In 2001, the Dabhol Power Company’s operations ended (DPC) after several years of bitter bitterness between the state of Maharashtra and the foreign owners. GE and Bechtel each owned 10 percent of shares owned the Maharashtra State Energy Board (MSEB) 15 percent and 65 percent owned by Enron. The Overseas Private Insurance Corporation (OPIC), a U.S. government agency, had borrowed $ 138 million and had also provided insurance against “political risk” for some of the other 19 foreign lenders available. Th … Read more »

In 2001, the Dabhol Power Company’s operations ended (DPC) after several years of bitter bitterness between the state of Maharashtra and the foreign owners. GE and Bechtel each owned 10 percent of shares owned the Maharashtra State Energy Board (MSEB) 15 percent and 65 percent owned by Enron. The Overseas Private Insurance Corporation (OPIC), a U.S. government agency, had borrowed $ 138 million and had also provided insurance against “political risk” for some of the other 19 foreign lenders available. The lengthy and complicated experience of the Enron Dabhol project are described in detail in Andrew Inkpen case “Enron and the Dabhol Power Company,” Thunderbird Case # A07020008. The purpose of “India’s negotiation of the Dabhol Power Company 2001-2005” it, Dabhol discuss the negotiations between the various foreign investors and the government of India in an attempt to reactivate the project. Finally, in 2005, a settlement was negotiated. This case adds another dimension to the case of Andrew Inkpen, and it can be effectively taught as a sequel to this case.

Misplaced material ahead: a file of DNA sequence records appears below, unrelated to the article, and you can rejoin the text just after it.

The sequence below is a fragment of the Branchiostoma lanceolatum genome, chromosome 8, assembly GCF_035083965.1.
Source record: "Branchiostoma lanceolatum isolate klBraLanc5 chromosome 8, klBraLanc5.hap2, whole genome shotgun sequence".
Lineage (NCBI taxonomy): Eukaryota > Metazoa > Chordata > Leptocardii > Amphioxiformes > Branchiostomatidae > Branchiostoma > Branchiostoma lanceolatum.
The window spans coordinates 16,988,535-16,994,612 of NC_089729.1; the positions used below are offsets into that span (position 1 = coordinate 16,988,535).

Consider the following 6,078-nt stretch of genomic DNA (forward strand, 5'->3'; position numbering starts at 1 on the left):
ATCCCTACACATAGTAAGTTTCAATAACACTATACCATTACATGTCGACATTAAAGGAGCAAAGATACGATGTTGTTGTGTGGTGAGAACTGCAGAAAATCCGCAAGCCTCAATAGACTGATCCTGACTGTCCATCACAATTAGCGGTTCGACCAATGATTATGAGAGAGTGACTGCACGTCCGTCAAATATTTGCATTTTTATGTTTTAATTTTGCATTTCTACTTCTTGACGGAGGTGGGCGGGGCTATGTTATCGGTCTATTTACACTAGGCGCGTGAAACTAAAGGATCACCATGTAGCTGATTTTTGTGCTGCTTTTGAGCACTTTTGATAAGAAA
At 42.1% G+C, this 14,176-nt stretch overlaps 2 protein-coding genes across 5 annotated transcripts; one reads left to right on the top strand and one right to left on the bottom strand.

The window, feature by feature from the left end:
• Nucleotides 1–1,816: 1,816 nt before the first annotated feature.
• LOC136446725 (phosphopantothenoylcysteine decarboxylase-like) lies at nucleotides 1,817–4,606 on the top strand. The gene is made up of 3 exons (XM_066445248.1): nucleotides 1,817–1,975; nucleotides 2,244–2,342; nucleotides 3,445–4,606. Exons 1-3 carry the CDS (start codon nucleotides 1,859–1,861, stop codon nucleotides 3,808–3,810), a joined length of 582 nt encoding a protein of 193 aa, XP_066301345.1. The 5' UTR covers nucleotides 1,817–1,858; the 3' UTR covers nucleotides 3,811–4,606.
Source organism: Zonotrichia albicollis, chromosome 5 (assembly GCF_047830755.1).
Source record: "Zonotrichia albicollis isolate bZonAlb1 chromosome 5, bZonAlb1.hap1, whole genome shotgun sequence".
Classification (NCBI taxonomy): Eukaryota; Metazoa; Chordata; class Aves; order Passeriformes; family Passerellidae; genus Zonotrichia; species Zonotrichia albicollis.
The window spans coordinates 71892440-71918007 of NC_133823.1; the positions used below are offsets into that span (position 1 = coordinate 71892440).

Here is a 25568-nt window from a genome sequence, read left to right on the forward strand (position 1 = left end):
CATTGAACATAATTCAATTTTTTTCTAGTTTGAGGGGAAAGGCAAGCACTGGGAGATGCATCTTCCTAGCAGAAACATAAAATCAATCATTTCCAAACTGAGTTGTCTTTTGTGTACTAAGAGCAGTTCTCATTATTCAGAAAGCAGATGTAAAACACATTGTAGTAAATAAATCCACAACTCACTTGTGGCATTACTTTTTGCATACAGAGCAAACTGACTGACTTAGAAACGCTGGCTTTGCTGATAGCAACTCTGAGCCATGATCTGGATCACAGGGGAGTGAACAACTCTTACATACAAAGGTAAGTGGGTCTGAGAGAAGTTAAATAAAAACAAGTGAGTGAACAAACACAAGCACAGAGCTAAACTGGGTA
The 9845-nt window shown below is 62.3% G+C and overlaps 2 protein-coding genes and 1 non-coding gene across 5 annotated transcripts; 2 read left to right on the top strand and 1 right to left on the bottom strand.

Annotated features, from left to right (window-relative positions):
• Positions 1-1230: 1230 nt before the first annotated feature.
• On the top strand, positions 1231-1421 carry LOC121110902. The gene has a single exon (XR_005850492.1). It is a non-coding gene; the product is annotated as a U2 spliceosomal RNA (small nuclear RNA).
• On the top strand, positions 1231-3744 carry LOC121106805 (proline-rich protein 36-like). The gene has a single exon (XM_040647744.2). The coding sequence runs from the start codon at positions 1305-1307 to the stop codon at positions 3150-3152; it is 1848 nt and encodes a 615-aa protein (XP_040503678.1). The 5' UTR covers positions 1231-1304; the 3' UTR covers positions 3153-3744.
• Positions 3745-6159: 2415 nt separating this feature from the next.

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from
David W. Conklin,
Danielle Cadieux
Source: Ivey Publishing
2 pages.
Publication Date: Aug 22,, 2006. Prod #: 906M74-PDF-ENG
India’s negotiations on the Dabhol Power Company 2001-2005 HBR case solution